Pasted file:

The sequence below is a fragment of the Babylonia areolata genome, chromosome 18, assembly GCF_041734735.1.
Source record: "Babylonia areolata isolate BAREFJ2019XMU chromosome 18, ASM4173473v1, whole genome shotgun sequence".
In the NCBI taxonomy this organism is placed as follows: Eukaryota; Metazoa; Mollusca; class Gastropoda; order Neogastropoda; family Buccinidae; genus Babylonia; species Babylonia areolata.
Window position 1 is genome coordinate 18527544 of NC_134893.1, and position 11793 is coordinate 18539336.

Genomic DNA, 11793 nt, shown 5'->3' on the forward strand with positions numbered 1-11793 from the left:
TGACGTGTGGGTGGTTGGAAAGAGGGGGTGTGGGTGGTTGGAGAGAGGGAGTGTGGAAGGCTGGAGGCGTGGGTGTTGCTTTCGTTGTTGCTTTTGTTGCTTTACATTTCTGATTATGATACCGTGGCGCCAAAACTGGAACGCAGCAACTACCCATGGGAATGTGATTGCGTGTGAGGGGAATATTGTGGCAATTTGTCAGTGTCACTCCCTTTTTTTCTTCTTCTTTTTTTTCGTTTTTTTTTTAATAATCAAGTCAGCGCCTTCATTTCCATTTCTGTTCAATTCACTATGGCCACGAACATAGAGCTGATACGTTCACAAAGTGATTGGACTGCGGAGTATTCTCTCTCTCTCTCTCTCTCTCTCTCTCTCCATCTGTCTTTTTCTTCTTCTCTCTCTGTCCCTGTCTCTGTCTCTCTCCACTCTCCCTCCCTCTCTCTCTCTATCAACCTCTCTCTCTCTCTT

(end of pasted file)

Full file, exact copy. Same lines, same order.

The sequence below is a fragment of the Babylonia areolata genome, chromosome 18, assembly GCF_041734735.1.
Source record: "Babylonia areolata isolate BAREFJ2019XMU chromosome 18, ASM4173473v1, whole genome shotgun sequence".
In the NCBI taxonomy this organism is placed as follows: Eukaryota; Metazoa; Mollusca; class Gastropoda; order Neogastropoda; family Buccinidae; genus Babylonia; species Babylonia areolata.
Window position 1 is genome coordinate 18527544 of NC_134893.1, and position 11793 is coordinate 18539336.

Genomic DNA, 11793 nt, shown 5'->3' on the forward strand with positions numbered 1-11793 from the left:
TGACGTGTGGGTGGTTGGAAAGAGGGGGTGTGGGTGGTTGGAGAGAGGGAGTGTGGAAGGCTGGAGGCGTGGGTGTTGCTTTCGTTGTTGCTTTTGTTGCTTTACATTTCTGATTATGATACCGTGGCGCCAAAACTGGAACGCAGCAACTACCCATGGGAATGTGATTGCGTGTGAGGGGAATATTGTGGCAATTTGTCAGTGTCACTCCCTTTTTTTCTTCTTCTTTTTTTTCGTTTTTTTTTTAATAATCAAGTCAGCGCCTTCATTTCCATTTCTGTTCAATTCACTATGGCCACGAACATAGAGCTGATACGTTCACAAAGTGATTGGACTGCGGAGTATTCTCTCTCTCTCTCTCTCTCTCTCTCTCTCCATCTGTCTTTTTCTTCTTCTCTCTCTGTCCCTGTCTCTGTCTCTCTCCACTCTCCCTCCCTCTCTCTCTCTATCAACCTCTCTCTCTCTCTT